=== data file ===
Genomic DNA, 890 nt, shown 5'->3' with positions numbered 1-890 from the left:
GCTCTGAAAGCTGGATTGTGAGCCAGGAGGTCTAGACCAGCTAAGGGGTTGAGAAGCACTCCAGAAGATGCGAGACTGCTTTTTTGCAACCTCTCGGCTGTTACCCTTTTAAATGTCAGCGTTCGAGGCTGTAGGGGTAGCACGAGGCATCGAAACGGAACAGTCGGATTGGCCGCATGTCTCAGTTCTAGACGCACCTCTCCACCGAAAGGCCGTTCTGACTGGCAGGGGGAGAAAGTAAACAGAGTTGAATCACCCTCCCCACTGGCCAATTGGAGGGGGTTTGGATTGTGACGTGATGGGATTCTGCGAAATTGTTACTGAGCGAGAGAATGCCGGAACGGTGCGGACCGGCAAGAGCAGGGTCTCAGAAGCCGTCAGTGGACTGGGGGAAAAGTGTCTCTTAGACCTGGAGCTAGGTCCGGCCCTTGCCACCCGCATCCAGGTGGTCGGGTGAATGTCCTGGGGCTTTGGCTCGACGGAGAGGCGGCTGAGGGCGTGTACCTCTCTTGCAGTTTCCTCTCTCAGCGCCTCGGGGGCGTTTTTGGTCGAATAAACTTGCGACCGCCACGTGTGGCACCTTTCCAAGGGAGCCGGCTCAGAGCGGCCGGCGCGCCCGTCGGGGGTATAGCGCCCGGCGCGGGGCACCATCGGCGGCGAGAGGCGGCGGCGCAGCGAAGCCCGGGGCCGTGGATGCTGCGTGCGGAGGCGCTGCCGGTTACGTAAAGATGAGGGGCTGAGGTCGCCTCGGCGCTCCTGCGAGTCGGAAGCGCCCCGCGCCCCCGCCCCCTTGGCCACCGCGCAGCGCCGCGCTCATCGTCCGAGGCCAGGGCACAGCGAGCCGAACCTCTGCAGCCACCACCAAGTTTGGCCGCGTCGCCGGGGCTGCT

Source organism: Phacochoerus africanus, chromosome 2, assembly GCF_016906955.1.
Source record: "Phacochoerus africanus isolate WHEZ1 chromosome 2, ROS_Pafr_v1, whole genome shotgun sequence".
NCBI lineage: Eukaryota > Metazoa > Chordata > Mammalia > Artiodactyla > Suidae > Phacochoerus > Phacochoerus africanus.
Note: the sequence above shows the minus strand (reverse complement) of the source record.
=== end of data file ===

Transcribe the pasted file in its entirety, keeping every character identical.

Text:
Genomic DNA, 890 nt, shown 5'->3' with positions numbered 1-890 from the left:
GCTCTGAAAGCTGGATTGTGAGCCAGGAGGTCTAGACCAGCTAAGGGGTTGAGAAGCACTCCAGAAGATGCGAGACTGCTTTTTTGCAACCTCTCGGCTGTTACCCTTTTAAATGTCAGCGTTCGAGGCTGTAGGGGTAGCACGAGGCATCGAAACGGAACAGTCGGATTGGCCGCATGTCTCAGTTCTAGACGCACCTCTCCACCGAAAGGCCGTTCTGACTGGCAGGGGGAGAAAGTAAACAGAGTTGAATCACCCTCCCCACTGGCCAATTGGAGGGGGTTTGGATTGTGACGTGATGGGATTCTGCGAAATTGTTACTGAGCGAGAGAATGCCGGAACGGTGCGGACCGGCAAGAGCAGGGTCTCAGAAGCCGTCAGTGGACTGGGGGAAAAGTGTCTCTTAGACCTGGAGCTAGGTCCGGCCCTTGCCACCCGCATCCAGGTGGTCGGGTGAATGTCCTGGGGCTTTGGCTCGACGGAGAGGCGGCTGAGGGCGTGTACCTCTCTTGCAGTTTCCTCTCTCAGCGCCTCGGGGGCGTTTTTGGTCGAATAAACTTGCGACCGCCACGTGTGGCACCTTTCCAAGGGAGCCGGCTCAGAGCGGCCGGCGCGCCCGTCGGGGGTATAGCGCCCGGCGCGGGGCACCATCGGCGGCGAGAGGCGGCGGCGCAGCGAAGCCCGGGGCCGTGGATGCTGCGTGCGGAGGCGCTGCCGGTTACGTAAAGATGAGGGGCTGAGGTCGCCTCGGCGCTCCTGCGAGTCGGAAGCGCCCCGCGCCCCCGCCCCCTTGGCCACCGCGCAGCGCCGCGCTCATCGTCCGAGGCCAGGGCACAGCGAGCCGAACCTCTGCAGCCACCACCAAGTTTGGCCGCGTCGCCGGGGCTGCT

Source organism: Phacochoerus africanus, chromosome 2, assembly GCF_016906955.1.
Source record: "Phacochoerus africanus isolate WHEZ1 chromosome 2, ROS_Pafr_v1, whole genome shotgun sequence".
NCBI lineage: Eukaryota > Metazoa > Chordata > Mammalia > Artiodactyla > Suidae > Phacochoerus > Phacochoerus africanus.
Note: the sequence above shows the minus strand (reverse complement) of the source record.